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Work to Begin on Valley LAPD Station


Twelve years after it was first promised, officials announced Monday that bulldozers will begin grading in Mission Hills this week for the San Fernando Valley's sixth LAPD station, with construction expected to be completed in 2003.

The project had been hamstrung for more than a decade by a lack of funding and debate over the best location. The Los Angeles Police Department recently acquired title to the three-acre site at 11121 N. Sepulveda Blvd., just north of the San Fernando Mission.

"This is important because we desperately need another division in the San Fernando Valley," said Councilman Hal Bernson, whose district includes the new station site. "We are happy it is getting started. Hopefully, it will help reduce crime."

The five existing police stations in the Valley cover an average of 45 square miles apiece, more than twice the area policed on average by other stations.

Officials say the Foothill and Devonshire divisions will be helped the most. Emergency response time averaged 10.54 minutes in the Foothill Division last year, 9.9 minutes in Devonshire. In comparison, officers responded in an average of 7.3 minutes in the Newton Division outside the Valley.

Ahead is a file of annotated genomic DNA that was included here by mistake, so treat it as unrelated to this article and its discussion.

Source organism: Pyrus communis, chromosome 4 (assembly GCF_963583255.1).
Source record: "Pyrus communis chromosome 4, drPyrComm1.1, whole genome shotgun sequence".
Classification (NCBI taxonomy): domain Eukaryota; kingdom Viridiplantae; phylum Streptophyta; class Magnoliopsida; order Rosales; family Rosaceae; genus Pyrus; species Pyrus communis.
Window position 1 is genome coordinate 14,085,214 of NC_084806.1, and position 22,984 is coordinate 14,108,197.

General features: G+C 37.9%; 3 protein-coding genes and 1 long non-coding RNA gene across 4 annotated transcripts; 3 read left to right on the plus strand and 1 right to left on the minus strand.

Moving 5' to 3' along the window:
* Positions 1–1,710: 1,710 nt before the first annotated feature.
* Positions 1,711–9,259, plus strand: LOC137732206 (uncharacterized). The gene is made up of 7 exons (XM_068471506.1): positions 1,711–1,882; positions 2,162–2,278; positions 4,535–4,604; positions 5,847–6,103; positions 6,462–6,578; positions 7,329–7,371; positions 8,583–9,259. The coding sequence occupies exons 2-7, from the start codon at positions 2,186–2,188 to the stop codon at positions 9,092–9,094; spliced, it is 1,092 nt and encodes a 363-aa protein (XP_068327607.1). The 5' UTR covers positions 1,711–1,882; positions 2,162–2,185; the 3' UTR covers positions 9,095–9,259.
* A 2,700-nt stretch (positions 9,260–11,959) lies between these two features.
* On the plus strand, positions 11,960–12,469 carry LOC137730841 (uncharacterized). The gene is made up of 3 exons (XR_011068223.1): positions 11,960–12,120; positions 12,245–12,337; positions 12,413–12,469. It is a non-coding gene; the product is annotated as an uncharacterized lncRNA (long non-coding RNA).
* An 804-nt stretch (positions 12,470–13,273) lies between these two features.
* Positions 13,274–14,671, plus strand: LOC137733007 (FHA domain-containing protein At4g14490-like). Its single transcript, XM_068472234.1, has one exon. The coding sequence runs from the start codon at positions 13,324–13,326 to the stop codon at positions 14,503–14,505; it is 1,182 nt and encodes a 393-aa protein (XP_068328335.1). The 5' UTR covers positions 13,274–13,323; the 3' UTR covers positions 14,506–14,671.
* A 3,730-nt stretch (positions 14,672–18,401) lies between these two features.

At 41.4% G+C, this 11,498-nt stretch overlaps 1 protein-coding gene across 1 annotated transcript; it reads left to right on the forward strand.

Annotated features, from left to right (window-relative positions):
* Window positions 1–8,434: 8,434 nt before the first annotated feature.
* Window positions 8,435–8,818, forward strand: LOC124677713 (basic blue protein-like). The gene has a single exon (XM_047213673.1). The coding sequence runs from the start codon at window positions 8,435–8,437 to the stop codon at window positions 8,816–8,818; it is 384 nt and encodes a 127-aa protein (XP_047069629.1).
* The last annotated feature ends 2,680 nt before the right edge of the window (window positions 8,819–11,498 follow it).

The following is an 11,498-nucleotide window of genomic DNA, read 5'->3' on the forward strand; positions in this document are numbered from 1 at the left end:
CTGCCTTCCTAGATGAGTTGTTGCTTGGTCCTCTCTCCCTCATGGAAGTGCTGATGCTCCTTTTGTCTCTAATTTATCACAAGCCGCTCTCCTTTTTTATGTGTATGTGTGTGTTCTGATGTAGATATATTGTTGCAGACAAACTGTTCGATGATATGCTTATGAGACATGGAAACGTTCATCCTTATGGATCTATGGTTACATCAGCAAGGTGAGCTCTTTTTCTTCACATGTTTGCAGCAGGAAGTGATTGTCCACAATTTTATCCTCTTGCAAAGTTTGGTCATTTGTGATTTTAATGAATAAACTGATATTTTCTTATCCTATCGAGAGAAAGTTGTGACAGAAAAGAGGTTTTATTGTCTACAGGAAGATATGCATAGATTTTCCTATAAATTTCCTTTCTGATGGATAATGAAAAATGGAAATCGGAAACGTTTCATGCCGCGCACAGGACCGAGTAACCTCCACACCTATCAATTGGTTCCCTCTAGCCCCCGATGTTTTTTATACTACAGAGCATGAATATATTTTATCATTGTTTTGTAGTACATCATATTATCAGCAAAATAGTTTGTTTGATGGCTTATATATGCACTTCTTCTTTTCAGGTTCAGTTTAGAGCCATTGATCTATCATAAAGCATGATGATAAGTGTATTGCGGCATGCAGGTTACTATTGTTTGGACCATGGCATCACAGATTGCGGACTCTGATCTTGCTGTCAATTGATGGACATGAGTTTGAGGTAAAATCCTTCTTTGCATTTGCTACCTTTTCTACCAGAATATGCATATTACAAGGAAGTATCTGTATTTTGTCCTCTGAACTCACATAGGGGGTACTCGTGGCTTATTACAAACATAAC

"The creation of the North Valley Community Station will allow the department to reduce the coverage area of the other five stations," said Sgt. John Pasquariello, an LAPD spokesman. "It is anticipated that this reduction will result in a decrease in officer response times for calls for service throughout the San Fernando Valley."

Police Chief Bernard C. Parks is scheduled to join Mayor Richard Riordan, Bernson and others at a groundbreaking ceremony Thursday. Grading is scheduled to begin the same day.

Although work will not be completed until long after Riordan leaves office in July, the mayor has set a high priority on getting the project started during his term.

"It really focuses on one of his priorities, which is community policing," said Peter Hidalgo, a spokesman for the mayor.

The money for buying and preparing the site came from 1989's Proposition 2, a $176-million bond measure approved by voters that included the promise of funds for a sixth Valley station. However, other police projects turned out to be more expensive than expected, so the city ran out of bond funds before it could build the North Valley station.

That failure to deliver on a promise was seized on by Valley civic leaders who have opposed other police bond measures in the last five years, helping to cause their defeat.

"They know they won't be able to get police bond issues passed in the city until they deliver on this project," said Harry Coleman, president of the North Hills Community Coordinating Council.

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